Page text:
Song Of The Day 4/23/2015: Joe Dassin – “Marie-Jeanne”

Speaking In Tongues: Joe Dassin (1938–1980) was a red-blooded American, born in New York City to filmmaker Jules Dassin and violinist Béatrice Launer. Jules was one of the artisans hustled out of Hollywood by the McCarthy witch hunt of the ’50s, so his family went on one of those backpacking trips through Europe. A really, really long one. Joe came back to finish his degree at Michigan, and moved back to France where he became a popular chanson singer. “Les Champs-Elyseés,” a song so infectious it just gave the feral cats in my neighborhood worms, and “L’Été Indien” were his big hits in 1969 and 1975, respectively. I was just telling the wife that when I was in high school my French teacher (who was German) played “Les Champs-Elyseés” for us in class. I think she was trying to “bond” with us. It was also played over the closing credits of Wes Anderson’s movie The Darjeeling Limited.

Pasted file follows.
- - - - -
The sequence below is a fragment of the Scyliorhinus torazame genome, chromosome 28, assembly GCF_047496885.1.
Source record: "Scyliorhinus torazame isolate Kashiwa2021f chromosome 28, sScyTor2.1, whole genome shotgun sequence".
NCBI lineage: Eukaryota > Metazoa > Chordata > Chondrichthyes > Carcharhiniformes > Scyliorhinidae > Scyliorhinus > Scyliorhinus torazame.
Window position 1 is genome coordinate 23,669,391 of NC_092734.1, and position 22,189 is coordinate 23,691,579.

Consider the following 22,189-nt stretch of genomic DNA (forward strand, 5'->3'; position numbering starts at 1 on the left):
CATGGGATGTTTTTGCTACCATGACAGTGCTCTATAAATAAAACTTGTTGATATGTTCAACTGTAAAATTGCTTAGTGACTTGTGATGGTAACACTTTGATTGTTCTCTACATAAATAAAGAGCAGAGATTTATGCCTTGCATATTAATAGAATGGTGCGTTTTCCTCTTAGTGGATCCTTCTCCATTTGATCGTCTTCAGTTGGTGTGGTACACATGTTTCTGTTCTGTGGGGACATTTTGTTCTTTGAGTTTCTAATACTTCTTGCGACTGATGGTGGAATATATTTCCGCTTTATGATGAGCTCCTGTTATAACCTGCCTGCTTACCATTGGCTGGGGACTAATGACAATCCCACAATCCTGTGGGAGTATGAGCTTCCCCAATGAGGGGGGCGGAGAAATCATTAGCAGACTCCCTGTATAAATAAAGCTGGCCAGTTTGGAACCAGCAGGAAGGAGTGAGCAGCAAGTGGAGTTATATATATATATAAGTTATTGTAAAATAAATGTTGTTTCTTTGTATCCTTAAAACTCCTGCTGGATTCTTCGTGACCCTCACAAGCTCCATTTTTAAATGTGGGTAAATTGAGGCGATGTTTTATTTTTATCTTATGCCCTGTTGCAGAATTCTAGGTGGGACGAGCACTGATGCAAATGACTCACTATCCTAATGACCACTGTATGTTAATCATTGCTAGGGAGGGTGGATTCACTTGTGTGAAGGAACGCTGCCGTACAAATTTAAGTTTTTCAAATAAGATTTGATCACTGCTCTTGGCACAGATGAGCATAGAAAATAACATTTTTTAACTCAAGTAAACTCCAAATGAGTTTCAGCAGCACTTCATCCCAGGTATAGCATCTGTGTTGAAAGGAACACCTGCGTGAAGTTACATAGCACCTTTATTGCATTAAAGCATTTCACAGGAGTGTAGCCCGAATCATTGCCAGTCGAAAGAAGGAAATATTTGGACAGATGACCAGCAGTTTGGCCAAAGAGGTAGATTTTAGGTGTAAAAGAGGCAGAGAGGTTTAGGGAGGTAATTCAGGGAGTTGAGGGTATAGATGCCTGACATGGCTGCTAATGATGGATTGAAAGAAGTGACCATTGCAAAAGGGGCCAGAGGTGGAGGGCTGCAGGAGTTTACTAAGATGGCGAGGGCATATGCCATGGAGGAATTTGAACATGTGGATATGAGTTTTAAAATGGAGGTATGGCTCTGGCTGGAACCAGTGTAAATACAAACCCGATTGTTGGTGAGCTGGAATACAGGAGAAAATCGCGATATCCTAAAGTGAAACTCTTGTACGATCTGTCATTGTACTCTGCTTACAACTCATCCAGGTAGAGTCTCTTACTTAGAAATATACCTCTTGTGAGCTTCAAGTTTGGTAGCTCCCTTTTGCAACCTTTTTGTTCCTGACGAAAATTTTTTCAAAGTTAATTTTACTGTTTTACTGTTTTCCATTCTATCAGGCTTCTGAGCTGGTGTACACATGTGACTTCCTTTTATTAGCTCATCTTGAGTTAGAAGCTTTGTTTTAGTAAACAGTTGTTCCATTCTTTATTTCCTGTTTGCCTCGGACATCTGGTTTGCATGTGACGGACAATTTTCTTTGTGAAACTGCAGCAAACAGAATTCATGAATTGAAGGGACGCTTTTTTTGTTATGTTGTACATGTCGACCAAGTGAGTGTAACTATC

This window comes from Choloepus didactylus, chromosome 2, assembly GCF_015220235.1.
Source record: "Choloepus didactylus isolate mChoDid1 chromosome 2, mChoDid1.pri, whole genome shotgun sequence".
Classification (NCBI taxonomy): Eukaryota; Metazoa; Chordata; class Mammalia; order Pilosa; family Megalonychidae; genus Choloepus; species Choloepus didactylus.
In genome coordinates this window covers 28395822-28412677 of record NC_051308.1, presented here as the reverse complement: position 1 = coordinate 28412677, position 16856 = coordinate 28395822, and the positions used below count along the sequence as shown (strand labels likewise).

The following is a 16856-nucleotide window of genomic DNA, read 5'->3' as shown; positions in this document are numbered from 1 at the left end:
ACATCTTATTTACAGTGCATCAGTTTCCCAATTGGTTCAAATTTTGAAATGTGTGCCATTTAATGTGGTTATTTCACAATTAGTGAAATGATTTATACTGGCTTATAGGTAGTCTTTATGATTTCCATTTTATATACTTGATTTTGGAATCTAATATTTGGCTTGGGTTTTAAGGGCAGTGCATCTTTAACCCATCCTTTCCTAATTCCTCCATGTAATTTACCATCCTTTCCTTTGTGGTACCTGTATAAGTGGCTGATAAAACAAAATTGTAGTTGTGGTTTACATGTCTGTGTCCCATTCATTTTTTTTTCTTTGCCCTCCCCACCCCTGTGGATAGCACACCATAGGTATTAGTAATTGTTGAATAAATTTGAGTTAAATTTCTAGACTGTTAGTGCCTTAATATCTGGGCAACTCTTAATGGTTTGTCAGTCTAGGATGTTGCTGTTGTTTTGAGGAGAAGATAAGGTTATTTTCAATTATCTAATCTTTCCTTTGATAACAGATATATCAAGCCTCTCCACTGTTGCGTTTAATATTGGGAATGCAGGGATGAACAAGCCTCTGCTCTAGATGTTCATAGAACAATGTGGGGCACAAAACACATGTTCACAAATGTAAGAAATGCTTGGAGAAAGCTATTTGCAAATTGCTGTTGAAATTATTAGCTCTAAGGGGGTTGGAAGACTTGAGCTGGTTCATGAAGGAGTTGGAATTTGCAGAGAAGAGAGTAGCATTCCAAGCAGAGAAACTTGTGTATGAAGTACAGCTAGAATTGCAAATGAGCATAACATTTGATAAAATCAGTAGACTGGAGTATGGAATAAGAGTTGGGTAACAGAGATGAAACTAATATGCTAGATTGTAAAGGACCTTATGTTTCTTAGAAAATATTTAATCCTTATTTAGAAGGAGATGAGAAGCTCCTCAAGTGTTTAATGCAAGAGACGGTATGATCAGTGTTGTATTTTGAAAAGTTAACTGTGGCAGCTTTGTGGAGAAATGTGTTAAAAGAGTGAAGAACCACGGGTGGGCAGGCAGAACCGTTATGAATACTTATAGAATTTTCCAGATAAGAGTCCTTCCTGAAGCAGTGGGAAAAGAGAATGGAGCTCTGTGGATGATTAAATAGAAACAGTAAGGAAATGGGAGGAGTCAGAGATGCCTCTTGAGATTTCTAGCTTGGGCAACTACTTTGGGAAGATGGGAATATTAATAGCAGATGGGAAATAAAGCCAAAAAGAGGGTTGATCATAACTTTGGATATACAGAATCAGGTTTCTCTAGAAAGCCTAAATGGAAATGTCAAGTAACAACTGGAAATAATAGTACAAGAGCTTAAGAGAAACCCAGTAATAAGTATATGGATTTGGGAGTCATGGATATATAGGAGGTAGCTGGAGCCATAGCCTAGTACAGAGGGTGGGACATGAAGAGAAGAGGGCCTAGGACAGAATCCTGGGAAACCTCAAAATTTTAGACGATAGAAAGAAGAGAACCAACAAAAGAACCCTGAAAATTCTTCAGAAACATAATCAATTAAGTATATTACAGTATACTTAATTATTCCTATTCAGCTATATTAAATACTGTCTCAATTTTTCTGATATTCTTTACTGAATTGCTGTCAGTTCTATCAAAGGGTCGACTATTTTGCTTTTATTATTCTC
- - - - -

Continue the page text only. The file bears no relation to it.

(Hey! That’s two days in a row with a Wes Anderson reference on this blog! I expect a thank-you note in the form of matryoshka dolls wrapped in furoshiki, delivered to my door by Jason Schwartzman in a male cheerleader outfit with a bouzouki player by his side first thing tomorrow, Wes! I’ll meet them in the middle of my driveway – the exact, dead-center middle of my driveway.)

Anyway. Dassin also handled a bunch of country- and folk-esque covers for the French people, especially during the ’60s. There was “City of New Orleans” and “Big Yellow Taxi,” and Dassin even took a sporting shot at “A Boy Named Sue.” He really nailed today’s song, his take on Bobbie Gentry’s “Ode to Billie Joe.” It’s a very faithful cover, except he changed Billie Joe to Marie-Jeanne, made all the names French and had the father work in a vineyard instead of a cotton field. As in the haunting original, there’s still no clarity on what exactly the narrator throws into the river. Maybe it was Senator McCarthy's rotted corpse.

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